Let me list some quality-of-life improvements that are going to make your phone work better. In Messages, you can now pin conversations to the top. Group conversations are also receiving a major update with the ability to @-mention people, reply to specific messages and set a group of photos. Once again, Apple is bringing Messages closer to WhatsApp and Telegram. But it’s not a bad thing.

In Maps, there are many new features that I already detailed in a separate post. I encourage you to read it if you want to learn more about guides, electric vehicle routing, cycling directions and more.

The Home app has been improved with a new row of icons that describe the status of your home. For instance, you can see the temperature, see if a door is open, see if lights are on, etc.

Like every year, Notes and Reminders are getting some small improvements. For instance, document scanning has been improved, search has been improved, you can assign reminders to others and more. Those apps have become really powerful with these small incremental updates.

Image Credits: Apple

All the rest

There are many things that I haven’t mentioned yet or that I haven’t tried because I can’t use those features yet. Similarly, it’ll take some time before developers start adopting those features. Here’s a quick rundown:

  • Incoming calls don’t take over the entire screen anymore. You get a notification at the top of the screen, which is so much better if you don’t want to answer a call.
  • Similarly, Siri doesn’t overtake the screen. Your display fades out. I think more people are going to use Siri because of this as it doesn’t feel as invasive.
  • Your AirPods will automatically switch between your iPhone, iPad, Mac, etc.
  • When you’re on a FaceTime call or watching a video, you can switch to another app and keep the video in a corner. There’s not much else to say other than it’s nice.
  • Cycling directions in Apple Maps: I’m a bike lover, but the feature isn’t available in Paris. It’s hard to know whether directions make sense in San Francisco or New York as I don’t know cycling infrastructure that well in those cities.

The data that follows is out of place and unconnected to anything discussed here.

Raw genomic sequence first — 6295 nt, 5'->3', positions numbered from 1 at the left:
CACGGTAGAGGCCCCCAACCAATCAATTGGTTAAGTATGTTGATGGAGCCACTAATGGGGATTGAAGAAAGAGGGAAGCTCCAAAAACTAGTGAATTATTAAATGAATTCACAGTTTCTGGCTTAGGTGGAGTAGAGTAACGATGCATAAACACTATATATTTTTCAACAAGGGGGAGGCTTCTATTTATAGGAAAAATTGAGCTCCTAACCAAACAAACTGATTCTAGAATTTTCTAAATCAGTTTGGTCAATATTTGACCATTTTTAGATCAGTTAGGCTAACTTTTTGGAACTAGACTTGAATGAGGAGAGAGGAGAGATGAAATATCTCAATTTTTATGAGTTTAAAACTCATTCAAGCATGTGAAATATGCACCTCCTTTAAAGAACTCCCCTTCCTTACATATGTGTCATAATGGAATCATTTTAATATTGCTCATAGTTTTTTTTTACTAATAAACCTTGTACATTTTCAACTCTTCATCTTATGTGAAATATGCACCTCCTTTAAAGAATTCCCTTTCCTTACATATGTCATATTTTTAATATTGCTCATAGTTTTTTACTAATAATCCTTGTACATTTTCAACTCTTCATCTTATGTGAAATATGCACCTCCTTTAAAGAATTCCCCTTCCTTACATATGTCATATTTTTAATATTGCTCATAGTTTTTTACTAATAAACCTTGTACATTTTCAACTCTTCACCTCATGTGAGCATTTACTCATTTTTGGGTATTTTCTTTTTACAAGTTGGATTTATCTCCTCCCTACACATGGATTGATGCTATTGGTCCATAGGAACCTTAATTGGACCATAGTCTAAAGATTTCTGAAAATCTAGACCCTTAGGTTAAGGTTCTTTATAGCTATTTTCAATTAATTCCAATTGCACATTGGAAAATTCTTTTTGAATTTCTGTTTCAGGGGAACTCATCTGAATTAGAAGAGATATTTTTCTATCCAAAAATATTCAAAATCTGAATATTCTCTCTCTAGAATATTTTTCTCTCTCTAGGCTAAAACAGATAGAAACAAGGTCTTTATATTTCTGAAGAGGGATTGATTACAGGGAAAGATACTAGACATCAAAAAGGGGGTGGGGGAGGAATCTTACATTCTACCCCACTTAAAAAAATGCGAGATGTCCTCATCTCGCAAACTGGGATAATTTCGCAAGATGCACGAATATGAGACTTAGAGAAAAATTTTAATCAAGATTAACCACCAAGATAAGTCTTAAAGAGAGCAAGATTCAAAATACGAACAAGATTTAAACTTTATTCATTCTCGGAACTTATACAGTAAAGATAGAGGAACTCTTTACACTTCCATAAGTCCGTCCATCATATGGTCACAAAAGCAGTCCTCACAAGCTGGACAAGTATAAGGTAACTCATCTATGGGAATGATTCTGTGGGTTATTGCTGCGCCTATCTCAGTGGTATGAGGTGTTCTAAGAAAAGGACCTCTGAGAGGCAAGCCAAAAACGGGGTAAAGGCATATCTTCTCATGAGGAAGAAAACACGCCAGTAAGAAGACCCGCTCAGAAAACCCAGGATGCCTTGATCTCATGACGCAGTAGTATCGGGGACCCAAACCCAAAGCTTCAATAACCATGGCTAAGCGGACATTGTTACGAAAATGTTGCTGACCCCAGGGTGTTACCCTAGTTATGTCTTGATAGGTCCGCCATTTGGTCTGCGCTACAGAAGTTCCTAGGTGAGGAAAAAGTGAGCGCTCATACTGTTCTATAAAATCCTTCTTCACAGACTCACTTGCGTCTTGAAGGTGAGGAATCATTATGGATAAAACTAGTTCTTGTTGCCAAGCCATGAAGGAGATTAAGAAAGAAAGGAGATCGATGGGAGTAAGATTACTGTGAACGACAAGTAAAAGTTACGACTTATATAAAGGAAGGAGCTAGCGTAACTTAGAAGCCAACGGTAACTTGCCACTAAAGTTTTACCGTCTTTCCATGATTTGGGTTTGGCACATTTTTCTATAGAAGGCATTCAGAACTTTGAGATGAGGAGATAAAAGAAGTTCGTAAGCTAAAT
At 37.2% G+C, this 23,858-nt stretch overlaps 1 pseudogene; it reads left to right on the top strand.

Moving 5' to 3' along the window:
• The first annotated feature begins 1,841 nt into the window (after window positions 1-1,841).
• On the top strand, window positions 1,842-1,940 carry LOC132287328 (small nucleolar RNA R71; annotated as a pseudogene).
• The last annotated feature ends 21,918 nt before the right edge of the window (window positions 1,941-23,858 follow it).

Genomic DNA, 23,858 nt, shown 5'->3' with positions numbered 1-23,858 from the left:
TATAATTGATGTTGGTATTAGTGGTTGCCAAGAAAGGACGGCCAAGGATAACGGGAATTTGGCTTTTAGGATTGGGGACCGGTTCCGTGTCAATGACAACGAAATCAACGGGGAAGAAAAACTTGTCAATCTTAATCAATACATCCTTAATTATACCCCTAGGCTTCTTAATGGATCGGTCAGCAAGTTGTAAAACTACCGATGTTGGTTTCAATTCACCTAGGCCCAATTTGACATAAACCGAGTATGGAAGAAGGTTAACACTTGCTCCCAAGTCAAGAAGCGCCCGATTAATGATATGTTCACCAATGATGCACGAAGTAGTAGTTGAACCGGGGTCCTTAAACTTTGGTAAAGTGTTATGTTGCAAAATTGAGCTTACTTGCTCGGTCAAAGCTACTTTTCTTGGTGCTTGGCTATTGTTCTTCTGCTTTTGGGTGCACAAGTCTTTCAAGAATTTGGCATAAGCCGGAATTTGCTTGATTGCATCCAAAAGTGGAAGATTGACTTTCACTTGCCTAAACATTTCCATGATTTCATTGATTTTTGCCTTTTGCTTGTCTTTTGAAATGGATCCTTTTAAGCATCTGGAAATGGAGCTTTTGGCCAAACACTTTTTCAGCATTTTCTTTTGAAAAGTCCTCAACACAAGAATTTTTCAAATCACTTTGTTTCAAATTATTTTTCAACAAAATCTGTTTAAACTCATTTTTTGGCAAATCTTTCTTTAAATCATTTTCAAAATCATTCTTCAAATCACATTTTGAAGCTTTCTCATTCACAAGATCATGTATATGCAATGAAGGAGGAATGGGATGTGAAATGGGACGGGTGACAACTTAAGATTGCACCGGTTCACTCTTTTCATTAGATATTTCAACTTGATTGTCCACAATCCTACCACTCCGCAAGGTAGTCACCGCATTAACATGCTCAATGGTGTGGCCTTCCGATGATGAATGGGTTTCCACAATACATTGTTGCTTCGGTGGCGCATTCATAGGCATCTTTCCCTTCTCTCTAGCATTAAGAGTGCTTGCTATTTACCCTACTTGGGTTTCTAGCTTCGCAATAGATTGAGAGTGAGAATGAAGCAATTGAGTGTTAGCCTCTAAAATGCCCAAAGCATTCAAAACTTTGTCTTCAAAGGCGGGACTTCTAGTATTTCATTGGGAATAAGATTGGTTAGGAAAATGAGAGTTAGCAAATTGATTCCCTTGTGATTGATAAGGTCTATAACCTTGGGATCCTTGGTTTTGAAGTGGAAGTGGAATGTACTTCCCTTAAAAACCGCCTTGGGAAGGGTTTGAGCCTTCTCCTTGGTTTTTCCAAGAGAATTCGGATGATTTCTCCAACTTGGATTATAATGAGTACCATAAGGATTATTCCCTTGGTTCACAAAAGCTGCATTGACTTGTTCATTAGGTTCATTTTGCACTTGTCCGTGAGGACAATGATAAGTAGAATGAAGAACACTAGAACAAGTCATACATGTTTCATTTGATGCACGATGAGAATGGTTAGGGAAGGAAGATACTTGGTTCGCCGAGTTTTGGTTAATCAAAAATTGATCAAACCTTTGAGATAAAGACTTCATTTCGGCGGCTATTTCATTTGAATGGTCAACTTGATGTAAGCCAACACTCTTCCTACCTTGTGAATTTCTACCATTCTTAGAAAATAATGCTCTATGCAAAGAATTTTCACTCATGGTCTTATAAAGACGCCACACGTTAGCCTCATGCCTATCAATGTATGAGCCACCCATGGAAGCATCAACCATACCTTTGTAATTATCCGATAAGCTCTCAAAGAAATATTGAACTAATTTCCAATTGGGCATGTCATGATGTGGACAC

• When you pull down to search for something, iOS now automatically highlights the first result. You can tap Go on the keyboard to hit the first result. It’s so much better.
  • HomeKit-compatible security cameras can now recognize faces based on tags in Photos.
  • You can unlock cars with your phone using NFC if you have a compatible car.
  • Following the acquisition of Dark Sky, you’ll be able to see next-hour precipitation in Apple’s Weather app.
  • You’ll be able to choose a different web browser and email client as default apps with iOS 14.

What about stability?

The big issue of iOS 13 was that it was quite buggy when it launched in September 2019. It’s hard to know whether iOS 14 is going to perform better on this front as it’s still a beta.

But, as you can see, Apple didn’t try to reinvent the wheel with default apps. There are a ton of improvements across the board, but no big redesign of Photos or Messages for instance. And I think it’s a good thing.

Changes on the home screen as well as App Clips could have wider implications for developers. It could change the way you discover and install apps today. So it’s going to be interesting to see if the developer community embraces App Clips.

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Apple just released the first iOS 14 beta to everyone

Posted by | Apple, Apps, iOS, iOS 14, Mobile | No Comments

This is your opportunity to get a glimpse of the future of iOS — and iPadOS. Apple just released the first public beta of iOS 14 and iPadOS 14, the next major version of the operating systems for the iPhone and iPad. Unlike developer betas, everyone can download these betas without a $99 developer account. But don’t forget, it’s a beta.

The company still plans to release the final version of iOS and iPadOS 14.0 this fall. But Apple is going to release betas every few weeks over the summer. It’s a good way to fix as many bugs as possible and gather data from a large group of users.